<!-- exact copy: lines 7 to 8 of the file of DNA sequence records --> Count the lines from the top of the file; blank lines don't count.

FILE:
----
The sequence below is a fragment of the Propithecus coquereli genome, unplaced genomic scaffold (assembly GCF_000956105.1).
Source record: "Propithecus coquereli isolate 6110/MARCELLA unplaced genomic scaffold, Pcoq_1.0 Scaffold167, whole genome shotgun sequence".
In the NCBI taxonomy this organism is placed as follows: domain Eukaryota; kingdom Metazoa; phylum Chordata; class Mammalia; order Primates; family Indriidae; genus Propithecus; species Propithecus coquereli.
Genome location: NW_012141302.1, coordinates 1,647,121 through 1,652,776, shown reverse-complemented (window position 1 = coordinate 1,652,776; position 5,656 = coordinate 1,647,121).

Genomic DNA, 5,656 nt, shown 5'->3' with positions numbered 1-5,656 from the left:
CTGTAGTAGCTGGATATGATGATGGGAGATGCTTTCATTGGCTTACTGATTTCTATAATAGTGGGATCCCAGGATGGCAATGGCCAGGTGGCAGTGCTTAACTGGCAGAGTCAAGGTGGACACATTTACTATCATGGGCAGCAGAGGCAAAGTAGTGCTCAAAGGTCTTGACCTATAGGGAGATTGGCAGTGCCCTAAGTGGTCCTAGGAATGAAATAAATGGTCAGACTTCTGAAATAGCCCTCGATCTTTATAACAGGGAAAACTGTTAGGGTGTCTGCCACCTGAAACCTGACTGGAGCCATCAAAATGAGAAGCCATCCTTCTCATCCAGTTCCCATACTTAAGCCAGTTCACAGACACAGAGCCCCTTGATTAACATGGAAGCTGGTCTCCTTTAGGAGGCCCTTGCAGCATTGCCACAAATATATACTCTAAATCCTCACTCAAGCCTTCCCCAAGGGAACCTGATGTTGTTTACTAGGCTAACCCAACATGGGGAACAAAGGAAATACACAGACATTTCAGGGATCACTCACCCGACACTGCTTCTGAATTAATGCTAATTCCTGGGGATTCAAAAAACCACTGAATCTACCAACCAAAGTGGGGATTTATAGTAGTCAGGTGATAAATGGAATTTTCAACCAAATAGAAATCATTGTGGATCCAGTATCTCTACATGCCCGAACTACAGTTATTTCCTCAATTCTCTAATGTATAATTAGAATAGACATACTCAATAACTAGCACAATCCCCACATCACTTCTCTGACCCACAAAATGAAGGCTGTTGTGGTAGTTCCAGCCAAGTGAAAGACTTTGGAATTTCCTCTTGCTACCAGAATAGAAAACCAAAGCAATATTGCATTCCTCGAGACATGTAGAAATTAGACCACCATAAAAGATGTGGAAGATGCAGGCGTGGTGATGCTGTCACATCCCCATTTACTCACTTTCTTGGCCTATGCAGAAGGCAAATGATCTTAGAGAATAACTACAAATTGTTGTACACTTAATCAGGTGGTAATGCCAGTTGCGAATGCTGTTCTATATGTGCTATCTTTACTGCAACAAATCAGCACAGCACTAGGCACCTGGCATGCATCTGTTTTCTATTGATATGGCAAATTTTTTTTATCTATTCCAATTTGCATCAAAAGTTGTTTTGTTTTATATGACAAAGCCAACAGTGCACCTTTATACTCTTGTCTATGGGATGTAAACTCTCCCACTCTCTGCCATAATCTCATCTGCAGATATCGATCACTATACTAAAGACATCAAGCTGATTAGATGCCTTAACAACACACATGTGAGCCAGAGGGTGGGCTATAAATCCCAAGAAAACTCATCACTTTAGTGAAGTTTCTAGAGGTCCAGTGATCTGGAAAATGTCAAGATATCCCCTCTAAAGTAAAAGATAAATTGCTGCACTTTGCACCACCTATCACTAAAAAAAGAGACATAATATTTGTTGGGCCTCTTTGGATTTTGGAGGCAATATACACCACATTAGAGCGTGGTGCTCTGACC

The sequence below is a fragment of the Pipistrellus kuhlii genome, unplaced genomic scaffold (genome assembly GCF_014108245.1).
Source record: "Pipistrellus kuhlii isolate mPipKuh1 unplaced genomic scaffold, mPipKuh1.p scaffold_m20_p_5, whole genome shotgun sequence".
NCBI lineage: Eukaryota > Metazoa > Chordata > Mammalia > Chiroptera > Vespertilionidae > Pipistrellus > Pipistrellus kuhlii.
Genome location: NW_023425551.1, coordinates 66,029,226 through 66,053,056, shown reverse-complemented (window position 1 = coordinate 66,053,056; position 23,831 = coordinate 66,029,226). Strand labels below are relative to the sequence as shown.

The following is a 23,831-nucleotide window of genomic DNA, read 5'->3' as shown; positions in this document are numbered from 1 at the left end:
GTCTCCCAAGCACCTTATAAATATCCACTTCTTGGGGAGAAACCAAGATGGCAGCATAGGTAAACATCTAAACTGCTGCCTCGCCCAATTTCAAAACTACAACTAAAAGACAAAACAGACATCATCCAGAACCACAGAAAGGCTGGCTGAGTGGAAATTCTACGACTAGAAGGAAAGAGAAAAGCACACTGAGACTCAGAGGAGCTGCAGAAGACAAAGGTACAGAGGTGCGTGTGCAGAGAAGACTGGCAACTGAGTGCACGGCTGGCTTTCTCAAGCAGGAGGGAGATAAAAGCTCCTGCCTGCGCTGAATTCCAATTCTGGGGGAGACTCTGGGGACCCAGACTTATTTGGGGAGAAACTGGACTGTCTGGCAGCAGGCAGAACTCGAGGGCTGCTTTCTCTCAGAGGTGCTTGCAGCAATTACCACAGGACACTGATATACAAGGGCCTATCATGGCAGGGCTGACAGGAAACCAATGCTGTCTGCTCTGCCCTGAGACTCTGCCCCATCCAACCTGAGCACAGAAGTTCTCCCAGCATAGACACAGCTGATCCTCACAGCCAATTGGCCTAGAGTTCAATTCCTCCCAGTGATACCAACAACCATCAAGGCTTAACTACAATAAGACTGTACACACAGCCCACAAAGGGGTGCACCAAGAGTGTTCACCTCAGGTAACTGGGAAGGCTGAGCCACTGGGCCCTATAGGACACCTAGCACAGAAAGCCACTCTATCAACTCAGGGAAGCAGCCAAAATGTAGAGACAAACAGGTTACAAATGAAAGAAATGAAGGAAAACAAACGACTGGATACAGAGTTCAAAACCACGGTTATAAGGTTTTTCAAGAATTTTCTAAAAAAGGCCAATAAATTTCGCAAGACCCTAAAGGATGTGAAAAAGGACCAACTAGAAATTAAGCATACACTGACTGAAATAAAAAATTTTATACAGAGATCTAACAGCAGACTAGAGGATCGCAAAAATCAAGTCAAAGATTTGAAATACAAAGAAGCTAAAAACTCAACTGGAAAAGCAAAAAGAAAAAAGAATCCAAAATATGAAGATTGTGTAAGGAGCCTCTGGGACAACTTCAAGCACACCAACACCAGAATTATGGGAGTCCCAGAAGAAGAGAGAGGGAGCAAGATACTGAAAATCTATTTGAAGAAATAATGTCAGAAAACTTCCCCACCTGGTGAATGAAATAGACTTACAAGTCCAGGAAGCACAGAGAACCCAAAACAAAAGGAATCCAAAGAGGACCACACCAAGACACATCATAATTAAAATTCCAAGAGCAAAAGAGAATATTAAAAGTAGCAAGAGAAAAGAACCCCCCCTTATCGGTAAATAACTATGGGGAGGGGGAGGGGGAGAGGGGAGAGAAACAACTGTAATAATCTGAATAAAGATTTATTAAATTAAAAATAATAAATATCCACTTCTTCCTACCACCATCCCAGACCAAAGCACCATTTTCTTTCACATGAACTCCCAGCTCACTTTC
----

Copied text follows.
The sequence below is a fragment of the Pipistrellus kuhlii genome, unplaced genomic scaffold (genome assembly GCF_014108245.1).
Source record: "Pipistrellus kuhlii isolate mPipKuh1 unplaced genomic scaffold, mPipKuh1.p scaffold_m20_p_5, whole genome shotgun sequence".